Transportation Policy and Management: Introduction to the Special Issue

Article excerpt

In an age of globalization, the safe and efficient movement of people and goods is crucial to the prosperity and quality of life of trading nations, such as Canada. The Canadian transportation system carries more than $1 trillion worth of goods every year. Nearly 16% of all personal spending is on transportation.

The transportation industry is constantly adapting to new challenges and the currents of change-continentalism, globalization, environmentalism, urbanization, a more diverse and aging population, and the high technology explosion. Over the last two decades, the transportation industry has undergone dramatic changes in Canada and worldwide. We believe that we are coming to an important crossroads in transportation policy and management. This special issue provides a timely forum to discuss issues and challenges facing the transportation sector. We, the guest editors, are very pleased to present the high quality papers chosen by a rigorous refereeing process in this special transportation issue of CJAS.

A fundamental transformation is taking place in the world of commercial aviation, which is attributable to the disappearance of high-end demand for air travel and the emergence of low cost carriers. Flouris and Walker conduct an empirical investigation of the stock price performance as well as the accounting performance of Northwest, Continental, and Southwest following the 9/11 terrorist attacks. They also analyze how the 9/11 event has impacted the risk component of airlines' stock returns. They find that even in the post-9/11 period, Southwest performed significantly better than Northwest and Continental in stock price and almost all aspects of accounting performance. Their analysis suggests that one of the primary factors that contributed to Southwest's superior stock performance was its superior ability to cover both short-term and long-term liabilities. Taking Southwest as a typical low cost carrier, the paper attributes Southwest's overall success (and that of other low-cost carriers) to the fact that it has a lower and more variable cost structure and a lower breakeven load factor, which allow it to react to a changing environment more quickly than conventional airlines.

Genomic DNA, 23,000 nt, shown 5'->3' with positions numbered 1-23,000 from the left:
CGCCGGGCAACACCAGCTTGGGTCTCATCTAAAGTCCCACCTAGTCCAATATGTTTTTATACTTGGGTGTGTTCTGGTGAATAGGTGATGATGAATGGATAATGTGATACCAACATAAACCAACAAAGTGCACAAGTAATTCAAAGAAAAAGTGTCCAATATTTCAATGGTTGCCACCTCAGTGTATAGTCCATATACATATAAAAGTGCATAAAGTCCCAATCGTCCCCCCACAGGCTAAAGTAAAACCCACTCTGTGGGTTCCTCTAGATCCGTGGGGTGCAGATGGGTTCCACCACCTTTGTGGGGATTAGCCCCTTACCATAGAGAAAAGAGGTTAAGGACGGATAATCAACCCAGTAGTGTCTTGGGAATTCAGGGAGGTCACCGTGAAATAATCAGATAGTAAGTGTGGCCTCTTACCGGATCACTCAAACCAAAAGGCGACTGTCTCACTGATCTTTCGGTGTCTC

In the wake of September 11, governments, carriers, passengers, shippers and other stakeholders all have a heightened sense of awareness of the importance of transportation safety and security to human health and well-being, as well as a nation's ability to trade effectively. Walker, Thiengtham, and Lin examine the impact of aviation disasters on the stock price performance of airlines and airplane manufacturers. Using the event study method, the paper finds that anticipated legal liability claims appear to be a significant factor that drives the magnitude of an airline stock's initial price decline, and crashes that result in many fatalities and crashes that occur in the U.S., where airlines face unlimited liability, cause particularly large price declines. A similar, although weaker, result is found for aircraft manufacturers as well.

Bax investigates the conditions that influence the effectiveness of regional road safety policy making. The paper focuses on how the decision-making process should be organized in order to reach an effective and efficient road safety policy in the presence of multiple parties with different goals and interests. Based on six cases (regions) in the Netherlands, the paper examines 27 conditions/prerequisites under three categories: promotion of road safety interests, organization of decision making process, and use of information. The paper concludes that early negotiation is needed to reach an effective and efficient road safety policy when there are multiple parties involved, and delegating the decisionmaking process to an external third party or independent safety board will be equally effective.

The issues of pricing and competitive access are among the most contentious in rail policy. …